Woodstock Poem by Javier Campos


I wasn’t at Woodstock in August 1969
among these peaceful green hills
a summer day about this same time
when it rained three days straight and all that wet
didn’t rust the electric guitars
or short out the microphones
or drown the singing and the speeches
that blared out of gigantic speakers
rooted on stage like dark trees

There weren’t any lightning bolts to reduce into ashes
the hundreds of performers
who made the most deafening noise
ever heard
for miles around these pastures
where for decades all you could hear
were the cows’ moo
the horses’ whinny
the tractors’ whine
or the corn
spill out of the big metal silos
erected toward the Universe
as monumental phallic symbols
(No one worried either what might have been going
through the minds of the tight-lipped farmers,
the same ones Walt Whitman described in
Leaves of Grass,
when they saw a half a million people descend
on these hills
where nobody knew about sounds or songs that didn’t
come from Nature herself)

During those three days there were thunderstorms
and the horses of the Apocalypse were visible in the sky
and down below, the sea of humanity moved like Noah’s Ark
in front of the monumental stage
lashed by the tempest

The steam from young bodies
rose like a torch in the rain
thousands of blonde men and women, all danced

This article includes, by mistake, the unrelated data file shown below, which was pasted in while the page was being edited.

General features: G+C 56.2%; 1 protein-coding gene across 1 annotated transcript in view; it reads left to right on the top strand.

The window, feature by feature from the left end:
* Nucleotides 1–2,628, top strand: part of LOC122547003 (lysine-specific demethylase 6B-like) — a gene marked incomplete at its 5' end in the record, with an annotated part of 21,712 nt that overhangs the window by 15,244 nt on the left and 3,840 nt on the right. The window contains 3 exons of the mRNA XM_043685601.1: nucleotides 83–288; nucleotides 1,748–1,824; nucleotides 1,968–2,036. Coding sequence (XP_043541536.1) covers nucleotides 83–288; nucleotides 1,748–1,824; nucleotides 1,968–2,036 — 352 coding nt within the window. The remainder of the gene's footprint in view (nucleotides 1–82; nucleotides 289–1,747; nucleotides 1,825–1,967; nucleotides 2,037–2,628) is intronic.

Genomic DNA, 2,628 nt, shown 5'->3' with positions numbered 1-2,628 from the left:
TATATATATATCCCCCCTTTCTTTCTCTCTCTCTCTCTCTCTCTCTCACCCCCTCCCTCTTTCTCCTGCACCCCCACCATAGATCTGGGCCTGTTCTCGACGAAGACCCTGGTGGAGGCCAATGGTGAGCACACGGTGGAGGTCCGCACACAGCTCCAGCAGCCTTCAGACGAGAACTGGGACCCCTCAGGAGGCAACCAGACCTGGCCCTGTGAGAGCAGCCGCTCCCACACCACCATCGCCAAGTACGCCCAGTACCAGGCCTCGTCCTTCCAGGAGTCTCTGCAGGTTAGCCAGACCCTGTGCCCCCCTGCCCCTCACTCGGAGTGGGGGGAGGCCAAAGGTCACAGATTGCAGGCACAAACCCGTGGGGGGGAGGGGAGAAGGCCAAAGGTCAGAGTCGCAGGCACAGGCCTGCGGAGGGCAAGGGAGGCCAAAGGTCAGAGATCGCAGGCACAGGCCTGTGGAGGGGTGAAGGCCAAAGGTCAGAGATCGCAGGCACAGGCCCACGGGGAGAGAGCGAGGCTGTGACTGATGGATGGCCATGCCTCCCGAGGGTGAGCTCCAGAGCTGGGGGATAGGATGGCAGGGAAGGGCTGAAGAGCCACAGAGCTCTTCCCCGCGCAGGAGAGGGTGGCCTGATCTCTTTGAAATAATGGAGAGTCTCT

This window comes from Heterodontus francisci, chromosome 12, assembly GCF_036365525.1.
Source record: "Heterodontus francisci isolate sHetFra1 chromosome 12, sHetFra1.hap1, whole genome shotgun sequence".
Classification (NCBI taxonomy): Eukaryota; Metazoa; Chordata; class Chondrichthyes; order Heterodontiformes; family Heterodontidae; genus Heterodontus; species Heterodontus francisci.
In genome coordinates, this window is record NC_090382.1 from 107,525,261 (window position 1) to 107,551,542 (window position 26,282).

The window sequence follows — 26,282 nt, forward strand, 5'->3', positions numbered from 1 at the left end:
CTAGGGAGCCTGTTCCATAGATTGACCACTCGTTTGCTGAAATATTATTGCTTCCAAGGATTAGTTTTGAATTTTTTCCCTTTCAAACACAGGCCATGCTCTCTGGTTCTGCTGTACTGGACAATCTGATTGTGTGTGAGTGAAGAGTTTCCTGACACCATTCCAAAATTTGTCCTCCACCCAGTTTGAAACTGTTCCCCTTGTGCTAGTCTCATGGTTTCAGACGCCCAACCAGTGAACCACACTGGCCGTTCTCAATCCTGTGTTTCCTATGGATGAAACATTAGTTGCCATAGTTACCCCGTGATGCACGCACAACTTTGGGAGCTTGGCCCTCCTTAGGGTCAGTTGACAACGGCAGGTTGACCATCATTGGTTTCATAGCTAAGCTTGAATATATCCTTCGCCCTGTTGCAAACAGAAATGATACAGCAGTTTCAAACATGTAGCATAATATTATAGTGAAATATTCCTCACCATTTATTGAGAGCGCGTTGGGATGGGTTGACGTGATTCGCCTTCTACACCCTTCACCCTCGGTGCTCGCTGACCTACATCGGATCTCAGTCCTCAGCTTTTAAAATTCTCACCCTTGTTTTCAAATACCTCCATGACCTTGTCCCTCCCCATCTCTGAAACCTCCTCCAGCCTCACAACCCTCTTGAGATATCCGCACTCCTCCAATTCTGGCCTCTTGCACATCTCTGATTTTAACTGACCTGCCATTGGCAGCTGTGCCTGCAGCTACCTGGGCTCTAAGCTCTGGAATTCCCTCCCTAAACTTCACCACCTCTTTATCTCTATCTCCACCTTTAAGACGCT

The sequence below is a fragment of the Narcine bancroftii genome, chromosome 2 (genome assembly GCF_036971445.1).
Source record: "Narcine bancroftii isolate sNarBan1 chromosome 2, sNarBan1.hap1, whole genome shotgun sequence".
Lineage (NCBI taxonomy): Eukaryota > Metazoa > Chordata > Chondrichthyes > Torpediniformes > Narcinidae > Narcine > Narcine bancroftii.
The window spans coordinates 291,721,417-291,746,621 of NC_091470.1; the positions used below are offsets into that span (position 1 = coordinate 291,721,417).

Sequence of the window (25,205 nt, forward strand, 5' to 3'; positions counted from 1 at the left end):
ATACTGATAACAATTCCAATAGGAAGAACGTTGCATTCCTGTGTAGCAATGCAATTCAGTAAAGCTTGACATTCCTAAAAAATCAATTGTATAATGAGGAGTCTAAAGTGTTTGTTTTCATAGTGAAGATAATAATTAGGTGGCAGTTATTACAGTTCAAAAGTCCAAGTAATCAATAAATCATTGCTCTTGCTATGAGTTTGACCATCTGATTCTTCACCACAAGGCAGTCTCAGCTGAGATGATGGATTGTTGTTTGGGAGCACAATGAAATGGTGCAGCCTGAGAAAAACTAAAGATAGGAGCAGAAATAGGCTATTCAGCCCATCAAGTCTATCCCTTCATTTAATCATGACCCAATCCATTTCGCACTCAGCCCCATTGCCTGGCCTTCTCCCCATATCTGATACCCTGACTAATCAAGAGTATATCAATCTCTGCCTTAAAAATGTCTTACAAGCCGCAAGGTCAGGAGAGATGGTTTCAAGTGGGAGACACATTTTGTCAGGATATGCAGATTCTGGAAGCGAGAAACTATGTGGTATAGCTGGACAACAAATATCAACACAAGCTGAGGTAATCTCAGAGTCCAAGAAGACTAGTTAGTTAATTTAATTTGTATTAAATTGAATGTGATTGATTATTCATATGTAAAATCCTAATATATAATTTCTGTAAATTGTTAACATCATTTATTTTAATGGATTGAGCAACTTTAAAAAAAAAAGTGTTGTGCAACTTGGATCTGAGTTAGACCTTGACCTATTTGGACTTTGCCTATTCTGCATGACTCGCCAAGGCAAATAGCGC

as in a dream:
Blacks from Harlem, Chicanos from the San Joaquin Valley,
or poor Puerto Ricans from New Jersey
Embraced young Indians drinking
cans of beer
or hugged prophets, gurus, bums, psychics,
street musicians
and acrobats

The fragrance of marijuana wafted
to and fro on the wind
hash and peyote also went up into the sky
in a spiral of holy smoke
watched by thousands of eyeballs in flames

Rain fell like cataracts
in the fields of grass and dirt
and made artificial lakes
where everybody splashed naked
let their beautiful bodies
sink in slow motion
and baptized themselves with water from the sky
as if they were humble prophets
from distant civilizations
hidden under the earth forevermore

They embraced transparent
from a mysterious inner light
they went in and out of those artificial lakes
with purified hearts
cleansing the filth from their souls
they believed they were touching the mere origin of the Universe
they made love on the muddy grass
and no one asked
anybody anything
nobody pointed at them either
nobody called the police who watched from a distance
in their black and white squad cars, with flashing lights
like whips of fire.

(No one in that multitude ever knew
the National Guard
had a hundred helicopters
waiting behind the hills
to bombard them with tear gas
and transform that promised land
into a Holocaust)

But they all knew
Paradise there

The bands kept coming up on stage
and the performers
dueled with the thunder and lightning
as if they were the very bombs
that at that same hour



It’s the same place today
and it’s raining like it did in August ‘69
only a stone and metal marker remains
to recall the bedazzlement that held a whole generation
for three days

Fresh flowers are always there
and someone never fails to leave a little bag of marijuana:
that grass was their only native weapon
and those sacred leaves
the only ones

where stoned they saw the origins of the future.

(Translated from Spanish by Nick W.Hill)

Trade Martin 27 June 2008

Interesting work my friend....! ! !

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Javier Campos

Javier Campos

Chile, now in USA
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